Home is where the brands are as The Block claims a local first

  • Marketing
  • May 16, 2012
  • Ben Fahy
Home is where the brands are as The Block claims a local first

The Block is one of the biggest reality TV shows in the world. In Australia, where the show began, it remains the highest-rated television series of all time, and over 350 episodes have been produced in the UK, USA, Israel, Russia, Romania, Belgium, the Netherlands and Scandinavia. Given New Zealand's penchant for property, it's perhaps surprising it's taken this long to arrive here, but it's landing soon and MediaWorks is claiming a first for a major New Zealand television series by allowing foundation partners whose brands are integrated into the show the ability to use the stars in commercial campaigns outside the broadcast of the programme.

Of course, MasterChef stars are regularly wheeled out by major sponsor Countdown after the season has finished. And MediaWorks has been playing this game as well, with one star of New Zealand's Next Top Model being linked with 2degrees' and models featuring in the Glassons segment of the show playing in the opening sequence of the programme. But, for example, if The Block sponsors decided to create TVCs that featured people from the show, they could, for example, potentially play them on TVNZ or Sky.

The show, which is being produced by Eyeworks, will air for ten weeks on TV3 sometime in the middle of the year (MediaWorks' publicist Rachel Lorimer says the launch date is "still very confidential") and the sponsorship model sees foundation partners built around four categories: DIY (Bunnings Warehouse, the broadcast sponsor), financial services (Kiwibank), transport (Mazda) and coffee/food (Wild Bean Cafe). There is additional support from Dulux, Peter Hay Kitchens, Mitsubishi Electric and Fisher & Paykel Appliances.

Some call branded content the holy grail of marketing; a strange and lucrative beast where paid-for advertising messages can be inserted into editorial content without greatly affecting viewer numbers. For broadcasters, it's the epitome of a win-win. And for sponsors, being in the show carries more weight than putting ads in between it, so, not surprisingly, all four major sponsors of The Block are working on marketing campaigns that extend well beyond traditional sponsor activity and support both the programme and the brand objectives. But it's a fine line, and viewers don't like it when commercial obligations affect editorial content, as the fake trip to Countdown for MasterChef showed.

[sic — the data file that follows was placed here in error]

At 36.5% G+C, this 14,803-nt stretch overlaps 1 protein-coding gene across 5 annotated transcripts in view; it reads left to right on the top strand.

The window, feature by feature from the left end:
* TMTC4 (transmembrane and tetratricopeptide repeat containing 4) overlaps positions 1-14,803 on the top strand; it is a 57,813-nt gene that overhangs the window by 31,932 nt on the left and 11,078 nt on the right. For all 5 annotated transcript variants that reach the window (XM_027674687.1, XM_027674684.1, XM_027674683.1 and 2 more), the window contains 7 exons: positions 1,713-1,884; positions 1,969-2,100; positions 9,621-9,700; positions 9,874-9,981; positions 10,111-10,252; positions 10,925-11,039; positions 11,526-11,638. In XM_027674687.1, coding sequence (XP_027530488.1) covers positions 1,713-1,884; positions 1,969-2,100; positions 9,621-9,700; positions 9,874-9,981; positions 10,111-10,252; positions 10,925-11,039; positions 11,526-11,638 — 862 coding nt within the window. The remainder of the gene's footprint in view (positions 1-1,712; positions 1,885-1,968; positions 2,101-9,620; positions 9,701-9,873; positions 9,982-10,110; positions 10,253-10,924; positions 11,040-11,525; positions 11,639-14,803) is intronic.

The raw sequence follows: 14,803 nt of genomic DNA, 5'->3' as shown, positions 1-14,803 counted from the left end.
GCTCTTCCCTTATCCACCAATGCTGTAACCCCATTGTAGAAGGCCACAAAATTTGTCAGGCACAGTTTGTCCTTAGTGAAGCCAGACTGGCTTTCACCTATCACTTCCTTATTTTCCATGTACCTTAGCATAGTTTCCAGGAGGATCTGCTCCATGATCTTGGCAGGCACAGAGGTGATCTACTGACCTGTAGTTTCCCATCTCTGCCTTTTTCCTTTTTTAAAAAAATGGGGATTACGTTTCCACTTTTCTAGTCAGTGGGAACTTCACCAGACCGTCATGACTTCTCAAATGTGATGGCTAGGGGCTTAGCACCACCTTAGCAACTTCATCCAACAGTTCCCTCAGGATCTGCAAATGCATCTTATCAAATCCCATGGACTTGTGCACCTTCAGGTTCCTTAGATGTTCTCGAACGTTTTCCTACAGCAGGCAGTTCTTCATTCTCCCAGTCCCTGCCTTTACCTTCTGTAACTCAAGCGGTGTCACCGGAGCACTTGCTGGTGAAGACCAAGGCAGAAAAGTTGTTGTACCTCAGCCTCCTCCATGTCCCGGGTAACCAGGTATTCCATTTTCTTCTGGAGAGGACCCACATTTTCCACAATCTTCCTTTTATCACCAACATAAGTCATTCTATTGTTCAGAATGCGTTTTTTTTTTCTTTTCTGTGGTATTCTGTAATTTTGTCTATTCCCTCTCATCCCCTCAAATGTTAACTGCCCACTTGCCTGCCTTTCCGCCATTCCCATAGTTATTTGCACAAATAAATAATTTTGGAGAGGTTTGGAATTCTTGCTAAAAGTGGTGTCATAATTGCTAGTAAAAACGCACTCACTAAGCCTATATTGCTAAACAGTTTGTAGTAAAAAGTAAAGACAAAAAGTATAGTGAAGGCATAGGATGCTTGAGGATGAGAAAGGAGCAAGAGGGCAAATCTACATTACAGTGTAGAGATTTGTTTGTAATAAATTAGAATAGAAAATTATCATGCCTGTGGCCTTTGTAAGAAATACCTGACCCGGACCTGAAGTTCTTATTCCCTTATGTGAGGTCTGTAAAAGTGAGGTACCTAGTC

As well as the ability to use the contestants in their marketing, MediaWorks TV head of integration Melanie Reece says another point of difference is that it can offer clients the ability to create integrated advertising campaigns that extend across television, radio, online and mobile platforms. It has also extended its reach into the print media space and named ACP Magazines as the official media partner for the show, with Woman’s Day and Your Home & Garden set to feature exclusive coverage from the build-up to the grand finale and offering advertisers new sponsorship opportunities to integrate around the content.

The Block NZ is the perfect fit for ACP," says ACP chief executive Paul Dykzeul. "Judging from the success of the format in Australia, Kiwis will no doubt be captivated by it. We’re a house-mad nation with a huge appetite for inspiring home content, both in print and on screen."

The show will see four couples compete to renovate four dilapidated houses in a very upmarket suburb (finding four similar houses in close proximity is one of the big challenges of the show) and the winning couple is decided by the real estate market when all four renovated houses go to a live TV auction. All four couples will receive profits from the sale of their house, and the winners will take home an additional cash prize of $80,000.

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Whittaker's divides the court of public opinion – but all for a good cause

  • Advertising
  • February 22, 2019
  • Caitlin Salter
Whittaker's divides the court of public opinion – but all for a good cause

On Monday, Whittaker’s launched its latest novelty chocolate-lolly mash up with a chocolatey answer to retro bakesale treat coconut ice. The Coconut Ice Surprise chocolate has a twist though, 20c from each block goes to Plunket – a charity which New Zealanders agree is a worthy cause. However, to relate the chocolate to the charity, Whittaker's has built the campaign around baby gender reveal parties, causing a backlash from the public who argue gender norms have expanded beyond blue for boys and pink for girls.

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